(CN) – U.S. Interior Secretary Ryan Zinke on Thursday removed two national monuments from his review of 27 that President Donald Trump has sought to either make smaller or remove protections from entirely, saying they will no longer be considered for changes.
Craters of the Moon National Monument in Idaho and Hanford Reach National Monument in Washington state will not be modified and are exempted from the review, Zinke said.
“When the president and I began the monument review process, we absolutely realized that not all monuments are the same and that not all monuments would require modifications,” Zinke said. “Today I’m announcing that the Craters of the Moon and Hanford Reach National Monuments review process has concluded and I am recommending no changes be made to the monuments.”
Environmental organizations hailed the announcement, but said the Trump administration’s continued review of the 25 remaining monuments is ill-advised and needs to stop.
“Admitting that Craters of the Moon is worthy of protection is a no-brainer,” Craig Gehrke, Idaho state director for The Wilderness Society, said in a statement. “The real celebration here would be ending the larger review of our national monuments that have already been deemed special places worthy of protection.”
President Bill Clinton designated Craters of the Moon in 2000, shortly before leaving office. The park consists of approximately 1,100 square miles of sagebrush-dominant grasslands and lava fields. The three lava fields comprise the Great Rift of Idaho and feature unique geology including lava tubes, tree molds – trees incinerated by molten lava – and nearly every variety of basaltic lava.
“As a former geologist, I realize Craters of the Moon is a living timeline of the geologic history of our land on the Great Rift,” Zinke said in his announcement. “Whether it’s hiking up the alien-like lava flows along the Spatter Cones, or just driving through the scenic loop, there’s a lot to see and learn at this historic location.”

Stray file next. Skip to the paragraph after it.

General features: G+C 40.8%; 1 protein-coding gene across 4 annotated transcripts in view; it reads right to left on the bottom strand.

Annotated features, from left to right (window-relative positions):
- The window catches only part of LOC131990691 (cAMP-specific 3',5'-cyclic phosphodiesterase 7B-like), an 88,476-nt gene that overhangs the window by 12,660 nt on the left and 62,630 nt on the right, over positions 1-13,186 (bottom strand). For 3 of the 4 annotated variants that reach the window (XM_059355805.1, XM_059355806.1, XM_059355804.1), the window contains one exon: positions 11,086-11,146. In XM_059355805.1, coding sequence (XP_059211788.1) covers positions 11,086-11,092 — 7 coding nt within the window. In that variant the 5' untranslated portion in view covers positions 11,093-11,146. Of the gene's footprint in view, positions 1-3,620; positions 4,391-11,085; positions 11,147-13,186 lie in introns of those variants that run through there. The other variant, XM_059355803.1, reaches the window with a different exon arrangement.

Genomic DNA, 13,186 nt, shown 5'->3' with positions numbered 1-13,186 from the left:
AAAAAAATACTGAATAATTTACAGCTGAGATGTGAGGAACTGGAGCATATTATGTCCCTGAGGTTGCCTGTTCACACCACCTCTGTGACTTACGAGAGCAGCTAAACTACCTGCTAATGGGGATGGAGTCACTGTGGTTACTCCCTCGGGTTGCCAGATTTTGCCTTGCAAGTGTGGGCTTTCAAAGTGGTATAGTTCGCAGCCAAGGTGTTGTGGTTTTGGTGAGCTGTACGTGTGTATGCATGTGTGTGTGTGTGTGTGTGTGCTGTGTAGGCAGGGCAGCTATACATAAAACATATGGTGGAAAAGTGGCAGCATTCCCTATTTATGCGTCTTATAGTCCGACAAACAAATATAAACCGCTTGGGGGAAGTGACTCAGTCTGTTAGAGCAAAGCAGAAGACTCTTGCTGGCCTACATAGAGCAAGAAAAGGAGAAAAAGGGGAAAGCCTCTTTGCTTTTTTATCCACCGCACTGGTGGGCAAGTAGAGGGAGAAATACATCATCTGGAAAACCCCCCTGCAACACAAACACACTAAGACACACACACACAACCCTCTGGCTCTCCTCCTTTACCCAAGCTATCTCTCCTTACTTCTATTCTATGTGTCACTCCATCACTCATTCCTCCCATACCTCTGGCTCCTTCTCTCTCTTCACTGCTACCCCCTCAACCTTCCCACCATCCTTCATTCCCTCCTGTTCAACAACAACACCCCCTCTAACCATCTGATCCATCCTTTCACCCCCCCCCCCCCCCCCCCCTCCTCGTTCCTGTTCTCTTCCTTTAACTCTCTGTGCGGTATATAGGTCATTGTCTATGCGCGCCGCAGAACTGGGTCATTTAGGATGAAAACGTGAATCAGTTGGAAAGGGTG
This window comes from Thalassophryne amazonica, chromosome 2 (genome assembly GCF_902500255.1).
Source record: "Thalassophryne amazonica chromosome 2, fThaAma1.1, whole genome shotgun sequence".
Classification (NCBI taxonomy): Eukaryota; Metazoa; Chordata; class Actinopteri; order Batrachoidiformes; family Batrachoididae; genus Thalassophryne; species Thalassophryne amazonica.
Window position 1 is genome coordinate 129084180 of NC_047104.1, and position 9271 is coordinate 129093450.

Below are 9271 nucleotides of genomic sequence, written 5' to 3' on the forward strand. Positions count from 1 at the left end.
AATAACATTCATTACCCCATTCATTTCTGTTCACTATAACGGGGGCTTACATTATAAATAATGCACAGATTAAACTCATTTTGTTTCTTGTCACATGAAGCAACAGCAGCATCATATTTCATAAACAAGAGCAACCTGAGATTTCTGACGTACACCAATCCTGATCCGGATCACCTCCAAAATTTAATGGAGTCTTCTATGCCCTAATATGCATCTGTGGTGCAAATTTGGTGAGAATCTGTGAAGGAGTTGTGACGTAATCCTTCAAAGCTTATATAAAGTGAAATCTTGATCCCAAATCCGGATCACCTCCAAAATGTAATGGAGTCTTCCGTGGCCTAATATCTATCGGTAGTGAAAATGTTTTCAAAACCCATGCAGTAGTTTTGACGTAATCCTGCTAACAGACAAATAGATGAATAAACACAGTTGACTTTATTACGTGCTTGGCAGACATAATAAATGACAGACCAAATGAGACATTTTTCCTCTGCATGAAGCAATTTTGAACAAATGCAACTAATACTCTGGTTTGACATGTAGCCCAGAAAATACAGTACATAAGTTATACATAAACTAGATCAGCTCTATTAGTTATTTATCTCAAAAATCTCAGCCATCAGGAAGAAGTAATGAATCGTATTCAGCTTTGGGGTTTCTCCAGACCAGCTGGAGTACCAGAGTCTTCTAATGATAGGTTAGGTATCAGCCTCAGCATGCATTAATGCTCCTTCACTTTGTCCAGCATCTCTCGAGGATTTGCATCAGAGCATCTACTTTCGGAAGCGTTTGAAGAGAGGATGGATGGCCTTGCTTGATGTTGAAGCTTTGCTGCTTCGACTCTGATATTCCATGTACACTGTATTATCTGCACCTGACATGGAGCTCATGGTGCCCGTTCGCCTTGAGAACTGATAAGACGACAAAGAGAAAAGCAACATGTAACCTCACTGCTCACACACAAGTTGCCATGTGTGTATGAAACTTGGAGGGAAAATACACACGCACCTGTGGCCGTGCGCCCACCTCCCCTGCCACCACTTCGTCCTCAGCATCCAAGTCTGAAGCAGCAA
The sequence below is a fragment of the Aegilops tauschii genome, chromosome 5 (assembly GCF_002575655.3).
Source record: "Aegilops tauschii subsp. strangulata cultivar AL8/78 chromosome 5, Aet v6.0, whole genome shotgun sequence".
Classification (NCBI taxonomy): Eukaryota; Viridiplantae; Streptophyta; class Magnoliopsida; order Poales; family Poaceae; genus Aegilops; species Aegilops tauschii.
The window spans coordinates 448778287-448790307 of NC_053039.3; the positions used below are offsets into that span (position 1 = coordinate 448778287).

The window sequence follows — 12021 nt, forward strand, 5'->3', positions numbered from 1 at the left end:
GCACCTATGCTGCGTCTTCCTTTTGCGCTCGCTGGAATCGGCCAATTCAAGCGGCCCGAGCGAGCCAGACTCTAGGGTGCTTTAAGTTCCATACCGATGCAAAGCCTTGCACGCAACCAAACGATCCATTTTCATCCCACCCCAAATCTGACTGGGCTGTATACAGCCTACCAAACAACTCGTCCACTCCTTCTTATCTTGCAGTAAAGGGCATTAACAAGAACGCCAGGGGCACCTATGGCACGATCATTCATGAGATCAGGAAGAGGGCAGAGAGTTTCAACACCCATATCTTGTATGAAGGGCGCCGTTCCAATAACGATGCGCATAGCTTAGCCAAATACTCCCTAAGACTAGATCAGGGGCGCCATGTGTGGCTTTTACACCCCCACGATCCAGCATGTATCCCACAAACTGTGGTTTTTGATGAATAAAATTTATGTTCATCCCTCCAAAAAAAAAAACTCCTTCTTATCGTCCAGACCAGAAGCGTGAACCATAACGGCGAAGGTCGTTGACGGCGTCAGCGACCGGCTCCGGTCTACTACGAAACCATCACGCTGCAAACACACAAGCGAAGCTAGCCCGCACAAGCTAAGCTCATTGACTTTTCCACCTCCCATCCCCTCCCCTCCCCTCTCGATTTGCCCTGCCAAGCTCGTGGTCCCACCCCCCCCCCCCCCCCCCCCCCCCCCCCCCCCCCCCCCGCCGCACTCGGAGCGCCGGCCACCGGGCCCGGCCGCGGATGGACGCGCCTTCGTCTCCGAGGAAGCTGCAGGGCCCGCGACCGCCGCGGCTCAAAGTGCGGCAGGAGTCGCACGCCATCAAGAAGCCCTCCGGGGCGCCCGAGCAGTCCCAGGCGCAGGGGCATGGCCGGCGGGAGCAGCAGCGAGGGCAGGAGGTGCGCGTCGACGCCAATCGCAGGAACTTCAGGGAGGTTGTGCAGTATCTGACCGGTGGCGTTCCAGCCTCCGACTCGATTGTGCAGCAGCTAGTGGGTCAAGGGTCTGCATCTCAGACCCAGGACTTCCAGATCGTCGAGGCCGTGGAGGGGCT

The Hanford Reach National Monument encompasses a free-flowing stretch of the Columbia River that makes up the border between Oregon and Washington state. The monument consists of vast, grassy plains of southeastern Washington state that hold some of the most biodiverse shrub-steppe habitat west of the Rocky Mountains.
What makes the monument especially unique is its center, which contains the radioactive legacy of the nuclear arms race.
Due to the secrecy surrounding the development of plutonium during the World War II era, the government established a large 900 square-mile buffer around Hanford Engineer Works. Clinton used the buffer to create the border of the monument, also in 2000.
“Sportsmen and women from all over the country go to Hanford Reach for some of the best fishing and bird hunting around,” Zinke said. “It’s also home to some of the most well-preserved remnants of human history in the area.”
Zinke has already recommended Bears Ears National Monument, a 1.9 million-acre national monument designated under the Antiquities Act by President Barack Obama in the waning days of his administration, be shrunk significantly, although not rescinded as many feared.
The League of Conservation Voters released a statement earlier in the week saying that an overwhelming majority of the public support keeping the national monuments intact, with 2.7 million people submitting comments against reducing or eliminating the public land.